Efforts are well underway at Vancouver City Hall to create better protections for renters, particularly those affected most by the lack of available low-income housing. Reacting to the eviction of more than 100 families from Courtyard Village, a privately-owned, low-income housing complex that was sold and upgraded, the city formed the Affordable Housing Task Force. The group, which brings together public and nonprofit partners, has been brainstorming solutions.

“Courtyard Village was really the single event that I think made us realize we’re in a crisis,” said Chad Eiken, Vancouver’s director of community and economic development.

Spurred by the task force’s recommendations, the city voted on Monday to adopt three ordinances to protect renters. Once the ordinances take effect late next month, renters will receive more advance notice if evicted without cause or if their rent is increasing by more than 10 percent. Landlords can also no longer discriminate against families based on their income sources, protecting families who receive Section 8 vouchers for rent.

“We’re feeling like we need to do something as quickly as possible,” Sheehan said.

The Clark County council, meanwhile, has not yet pursued similar action. County Senior Policy Analyst Axel Swanson, who sits on the task force, said Vancouver’s efforts are on the councilors’ radar and similar legislation may be considered in the coming months.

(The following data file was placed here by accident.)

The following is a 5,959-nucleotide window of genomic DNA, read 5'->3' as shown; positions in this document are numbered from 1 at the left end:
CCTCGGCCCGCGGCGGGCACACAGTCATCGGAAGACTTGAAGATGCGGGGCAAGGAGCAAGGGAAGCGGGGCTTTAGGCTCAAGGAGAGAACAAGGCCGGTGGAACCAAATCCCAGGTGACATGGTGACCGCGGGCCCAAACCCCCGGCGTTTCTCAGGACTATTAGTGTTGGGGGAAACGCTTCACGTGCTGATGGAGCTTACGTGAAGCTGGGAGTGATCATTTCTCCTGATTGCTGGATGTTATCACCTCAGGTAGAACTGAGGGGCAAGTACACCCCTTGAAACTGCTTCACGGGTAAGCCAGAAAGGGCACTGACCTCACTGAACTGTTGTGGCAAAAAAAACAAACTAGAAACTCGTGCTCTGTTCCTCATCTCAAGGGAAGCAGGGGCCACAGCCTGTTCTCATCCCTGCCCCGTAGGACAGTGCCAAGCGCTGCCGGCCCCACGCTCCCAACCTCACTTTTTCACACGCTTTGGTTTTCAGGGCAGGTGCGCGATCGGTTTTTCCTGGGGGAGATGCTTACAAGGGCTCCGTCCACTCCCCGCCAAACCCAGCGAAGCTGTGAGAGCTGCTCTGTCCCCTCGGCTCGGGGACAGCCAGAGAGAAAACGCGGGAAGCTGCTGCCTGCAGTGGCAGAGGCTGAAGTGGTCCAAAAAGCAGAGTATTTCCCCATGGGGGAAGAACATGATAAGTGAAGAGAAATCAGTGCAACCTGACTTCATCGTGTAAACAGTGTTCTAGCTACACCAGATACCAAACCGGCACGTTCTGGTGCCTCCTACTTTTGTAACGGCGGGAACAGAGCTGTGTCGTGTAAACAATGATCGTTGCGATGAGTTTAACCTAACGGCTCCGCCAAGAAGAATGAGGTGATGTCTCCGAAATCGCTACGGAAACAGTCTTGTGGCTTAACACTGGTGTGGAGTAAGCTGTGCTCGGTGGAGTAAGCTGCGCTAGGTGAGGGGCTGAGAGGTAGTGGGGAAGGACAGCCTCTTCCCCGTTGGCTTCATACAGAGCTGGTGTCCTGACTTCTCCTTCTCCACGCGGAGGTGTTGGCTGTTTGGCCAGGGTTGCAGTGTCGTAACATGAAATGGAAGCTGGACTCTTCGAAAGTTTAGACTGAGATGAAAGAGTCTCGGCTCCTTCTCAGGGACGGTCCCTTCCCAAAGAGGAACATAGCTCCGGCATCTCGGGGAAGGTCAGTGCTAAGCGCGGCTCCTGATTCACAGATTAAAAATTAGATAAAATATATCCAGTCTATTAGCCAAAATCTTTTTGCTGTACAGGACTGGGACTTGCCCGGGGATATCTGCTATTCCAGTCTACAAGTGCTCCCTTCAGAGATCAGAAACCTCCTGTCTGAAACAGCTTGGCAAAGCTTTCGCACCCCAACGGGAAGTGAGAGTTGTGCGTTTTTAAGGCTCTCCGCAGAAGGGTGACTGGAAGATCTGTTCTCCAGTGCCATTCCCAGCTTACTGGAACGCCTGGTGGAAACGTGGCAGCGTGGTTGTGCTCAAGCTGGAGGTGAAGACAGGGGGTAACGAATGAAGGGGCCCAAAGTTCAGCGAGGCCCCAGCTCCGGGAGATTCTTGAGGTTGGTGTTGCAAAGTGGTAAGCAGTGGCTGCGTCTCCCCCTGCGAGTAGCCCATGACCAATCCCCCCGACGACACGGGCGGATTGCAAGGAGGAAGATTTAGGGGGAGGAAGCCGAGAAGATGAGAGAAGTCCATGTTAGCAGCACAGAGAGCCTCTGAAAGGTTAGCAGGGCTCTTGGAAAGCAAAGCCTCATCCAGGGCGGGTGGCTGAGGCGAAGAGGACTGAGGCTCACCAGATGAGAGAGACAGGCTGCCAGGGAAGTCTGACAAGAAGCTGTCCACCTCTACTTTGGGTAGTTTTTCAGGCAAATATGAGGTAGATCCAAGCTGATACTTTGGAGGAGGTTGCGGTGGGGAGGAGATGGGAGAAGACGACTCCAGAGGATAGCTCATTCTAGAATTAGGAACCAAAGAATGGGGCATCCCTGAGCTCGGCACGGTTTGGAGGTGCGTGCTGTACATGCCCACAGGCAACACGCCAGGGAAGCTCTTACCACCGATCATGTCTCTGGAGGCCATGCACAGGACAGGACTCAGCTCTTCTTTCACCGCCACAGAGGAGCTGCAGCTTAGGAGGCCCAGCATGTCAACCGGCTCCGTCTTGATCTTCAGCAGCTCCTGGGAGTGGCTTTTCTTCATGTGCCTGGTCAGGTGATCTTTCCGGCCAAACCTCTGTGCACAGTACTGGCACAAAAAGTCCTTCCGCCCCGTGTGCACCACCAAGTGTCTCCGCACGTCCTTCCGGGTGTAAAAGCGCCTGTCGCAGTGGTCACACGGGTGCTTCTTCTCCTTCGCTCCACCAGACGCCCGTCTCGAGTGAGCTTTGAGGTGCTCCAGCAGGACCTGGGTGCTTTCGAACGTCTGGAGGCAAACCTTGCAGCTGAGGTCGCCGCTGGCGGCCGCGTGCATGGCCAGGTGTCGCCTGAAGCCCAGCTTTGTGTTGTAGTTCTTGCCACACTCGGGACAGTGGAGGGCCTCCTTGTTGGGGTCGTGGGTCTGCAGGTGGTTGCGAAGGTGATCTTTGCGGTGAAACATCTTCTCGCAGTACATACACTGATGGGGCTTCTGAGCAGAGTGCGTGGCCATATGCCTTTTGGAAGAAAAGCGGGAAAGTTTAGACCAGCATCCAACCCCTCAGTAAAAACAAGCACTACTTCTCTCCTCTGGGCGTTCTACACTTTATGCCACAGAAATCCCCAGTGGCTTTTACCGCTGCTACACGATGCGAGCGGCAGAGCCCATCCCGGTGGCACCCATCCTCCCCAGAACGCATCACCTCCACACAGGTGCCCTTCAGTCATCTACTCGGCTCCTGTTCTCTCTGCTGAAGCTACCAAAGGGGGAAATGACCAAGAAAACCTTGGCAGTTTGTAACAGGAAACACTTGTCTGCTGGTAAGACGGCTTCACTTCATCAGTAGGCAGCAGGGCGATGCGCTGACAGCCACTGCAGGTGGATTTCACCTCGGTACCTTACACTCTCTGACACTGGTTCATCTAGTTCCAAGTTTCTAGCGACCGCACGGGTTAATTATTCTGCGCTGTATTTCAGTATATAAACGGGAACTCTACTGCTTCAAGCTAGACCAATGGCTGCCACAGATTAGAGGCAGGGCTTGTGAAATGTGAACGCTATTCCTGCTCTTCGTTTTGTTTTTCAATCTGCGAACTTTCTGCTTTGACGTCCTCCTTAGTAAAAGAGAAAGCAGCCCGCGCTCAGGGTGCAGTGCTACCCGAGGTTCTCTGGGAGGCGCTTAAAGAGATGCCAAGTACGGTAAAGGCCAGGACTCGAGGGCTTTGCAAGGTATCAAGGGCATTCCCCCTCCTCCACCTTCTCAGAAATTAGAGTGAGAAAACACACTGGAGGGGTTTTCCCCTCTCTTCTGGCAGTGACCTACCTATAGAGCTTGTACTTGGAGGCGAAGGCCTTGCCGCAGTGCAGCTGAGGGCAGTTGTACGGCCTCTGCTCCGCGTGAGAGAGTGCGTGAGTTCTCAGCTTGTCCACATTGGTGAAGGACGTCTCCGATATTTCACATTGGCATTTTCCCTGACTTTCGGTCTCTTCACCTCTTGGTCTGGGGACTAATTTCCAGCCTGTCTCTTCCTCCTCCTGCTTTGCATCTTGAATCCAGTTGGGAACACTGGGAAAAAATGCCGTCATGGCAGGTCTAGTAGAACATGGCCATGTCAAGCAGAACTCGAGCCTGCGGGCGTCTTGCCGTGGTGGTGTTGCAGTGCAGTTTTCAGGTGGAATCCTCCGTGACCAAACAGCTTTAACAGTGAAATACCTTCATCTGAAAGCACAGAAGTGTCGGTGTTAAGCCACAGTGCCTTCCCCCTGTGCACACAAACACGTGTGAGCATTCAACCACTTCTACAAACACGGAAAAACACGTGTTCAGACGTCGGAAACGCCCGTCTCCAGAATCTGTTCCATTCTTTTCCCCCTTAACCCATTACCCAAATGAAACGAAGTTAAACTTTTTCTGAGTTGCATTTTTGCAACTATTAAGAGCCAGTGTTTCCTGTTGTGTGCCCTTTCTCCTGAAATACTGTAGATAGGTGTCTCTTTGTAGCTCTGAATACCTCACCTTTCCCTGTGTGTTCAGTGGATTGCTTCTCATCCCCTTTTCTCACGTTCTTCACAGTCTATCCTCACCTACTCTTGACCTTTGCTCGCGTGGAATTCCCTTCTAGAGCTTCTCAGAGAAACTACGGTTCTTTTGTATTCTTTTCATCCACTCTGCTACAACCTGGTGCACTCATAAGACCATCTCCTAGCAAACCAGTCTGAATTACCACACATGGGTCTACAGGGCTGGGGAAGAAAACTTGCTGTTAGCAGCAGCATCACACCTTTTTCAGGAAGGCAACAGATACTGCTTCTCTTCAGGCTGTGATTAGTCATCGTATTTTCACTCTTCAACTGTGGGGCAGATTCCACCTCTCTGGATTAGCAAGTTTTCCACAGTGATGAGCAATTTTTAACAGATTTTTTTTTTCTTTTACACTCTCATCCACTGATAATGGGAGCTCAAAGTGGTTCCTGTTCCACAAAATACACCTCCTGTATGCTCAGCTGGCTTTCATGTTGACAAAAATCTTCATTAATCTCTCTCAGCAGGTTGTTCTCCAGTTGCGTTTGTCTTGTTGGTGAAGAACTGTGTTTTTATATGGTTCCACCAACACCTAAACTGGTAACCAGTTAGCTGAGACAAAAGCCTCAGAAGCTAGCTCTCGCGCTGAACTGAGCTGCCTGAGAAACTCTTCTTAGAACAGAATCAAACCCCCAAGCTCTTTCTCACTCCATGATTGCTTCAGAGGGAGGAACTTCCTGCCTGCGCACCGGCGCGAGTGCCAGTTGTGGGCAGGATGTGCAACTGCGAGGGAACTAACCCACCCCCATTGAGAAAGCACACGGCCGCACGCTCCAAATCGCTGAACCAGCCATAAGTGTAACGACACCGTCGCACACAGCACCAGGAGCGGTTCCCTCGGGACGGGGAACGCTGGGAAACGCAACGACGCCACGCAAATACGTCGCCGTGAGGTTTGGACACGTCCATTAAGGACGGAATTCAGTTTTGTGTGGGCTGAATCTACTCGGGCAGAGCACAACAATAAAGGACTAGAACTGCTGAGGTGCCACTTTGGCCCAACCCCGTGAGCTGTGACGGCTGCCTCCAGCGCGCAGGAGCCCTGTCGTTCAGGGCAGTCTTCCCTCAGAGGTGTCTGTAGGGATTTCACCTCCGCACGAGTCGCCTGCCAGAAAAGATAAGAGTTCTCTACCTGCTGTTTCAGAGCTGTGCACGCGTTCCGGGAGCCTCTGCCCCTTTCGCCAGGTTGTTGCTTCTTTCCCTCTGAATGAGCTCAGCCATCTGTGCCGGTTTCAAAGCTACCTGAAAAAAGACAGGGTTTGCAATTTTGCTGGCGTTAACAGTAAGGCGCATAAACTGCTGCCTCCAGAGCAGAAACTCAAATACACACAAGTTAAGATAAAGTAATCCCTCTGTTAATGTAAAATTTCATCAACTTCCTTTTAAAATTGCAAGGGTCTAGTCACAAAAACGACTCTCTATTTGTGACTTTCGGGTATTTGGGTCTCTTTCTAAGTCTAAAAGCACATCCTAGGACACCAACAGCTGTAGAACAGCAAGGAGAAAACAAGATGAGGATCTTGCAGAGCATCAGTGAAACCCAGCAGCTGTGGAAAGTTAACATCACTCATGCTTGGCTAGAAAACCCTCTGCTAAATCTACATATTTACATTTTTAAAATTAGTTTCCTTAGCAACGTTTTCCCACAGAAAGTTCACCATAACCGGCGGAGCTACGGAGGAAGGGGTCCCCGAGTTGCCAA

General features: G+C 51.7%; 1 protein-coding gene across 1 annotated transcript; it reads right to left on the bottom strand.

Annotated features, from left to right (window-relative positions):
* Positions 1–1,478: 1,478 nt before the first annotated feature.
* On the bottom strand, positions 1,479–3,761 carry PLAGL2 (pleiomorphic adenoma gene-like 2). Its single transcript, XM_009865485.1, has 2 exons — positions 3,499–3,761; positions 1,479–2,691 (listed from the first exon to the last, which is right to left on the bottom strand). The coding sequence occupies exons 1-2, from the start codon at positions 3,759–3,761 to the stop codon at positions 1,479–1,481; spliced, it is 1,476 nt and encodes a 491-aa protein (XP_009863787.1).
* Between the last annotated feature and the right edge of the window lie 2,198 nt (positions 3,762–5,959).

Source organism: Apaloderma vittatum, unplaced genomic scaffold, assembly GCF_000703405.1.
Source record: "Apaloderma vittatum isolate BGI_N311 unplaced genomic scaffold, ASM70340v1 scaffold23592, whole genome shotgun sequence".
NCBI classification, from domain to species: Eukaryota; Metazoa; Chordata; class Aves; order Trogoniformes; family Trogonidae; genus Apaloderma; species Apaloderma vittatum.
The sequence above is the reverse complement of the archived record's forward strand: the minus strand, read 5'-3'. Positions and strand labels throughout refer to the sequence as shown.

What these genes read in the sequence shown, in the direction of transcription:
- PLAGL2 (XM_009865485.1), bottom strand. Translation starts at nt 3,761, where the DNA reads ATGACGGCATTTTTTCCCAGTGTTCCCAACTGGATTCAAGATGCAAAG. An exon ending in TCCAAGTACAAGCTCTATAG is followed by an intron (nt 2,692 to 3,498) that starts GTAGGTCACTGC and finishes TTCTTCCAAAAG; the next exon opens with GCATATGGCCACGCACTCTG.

There are also more than 3,300 new multifamily units in the works within Vancouver, according to the city. Those range from affordable homes for the chronically homeless, such as the highly anticipated Lincoln Place Apartments, to pricey condominiums.

In unincorporated Clark County, there are 1,015 housing units in the works.

More apartments may ease some of the pressure on increasing rent prices.

“It’s definitely an unusual housing market right now with the inventory that low,” said Scott Bailey, regional labor economist with Washington’s Employment Security Department. “Inventory is really, really low right now throughout the metro area and in a lot of metro areas around the country, and that’s pushing prices up.”

‘Living in poverty’

Evictions from Courtyard Village and Ghim Village, both of which are owned by Seattle-based Madrona Ridge Residential, have dominated headlines in recent months. Dozens of low-income families have been forced from their homes, scrambling to figure out their next step.

And though Boles and Miller may not be the typical image that comes to mind of those affected by Clark County’s housing crisis, their experience points to its growing impact.

It’s been a little more than a month since the pair moved from the house they loved, with trucks loaded up by emotional friends late last month.

“There was a lot of crying,” Boles said of the roommates’ move.

Boles, an adviser at Clark College, has found herself living in a one-bedroom apartment at about $1,000 a month — nearly half of her monthly income.

Miller, who was working at Washington State University Vancouver, was unable to find a home she could afford on her $27,000 annual salary — about 56 percent of the median federal income for a single person — or a job that paid better. She moved home to live with her father on Whidbey Island.

“I just don’t want to continue living in poverty,” she said.

“Here I am at the end of it and I have nothing to show for it,” said Miller, who moved to Vancouver seven years ago to attend WSU. She once believed the city would have more opportunities for her. Now, she feels it was a mistake.

Something needs to change so Clark County can build its middle class, Miller said. Or else more people will seek better opportunities elsewhere.

“I invested a lot of time here,” she said. “I didn’t need to do it.”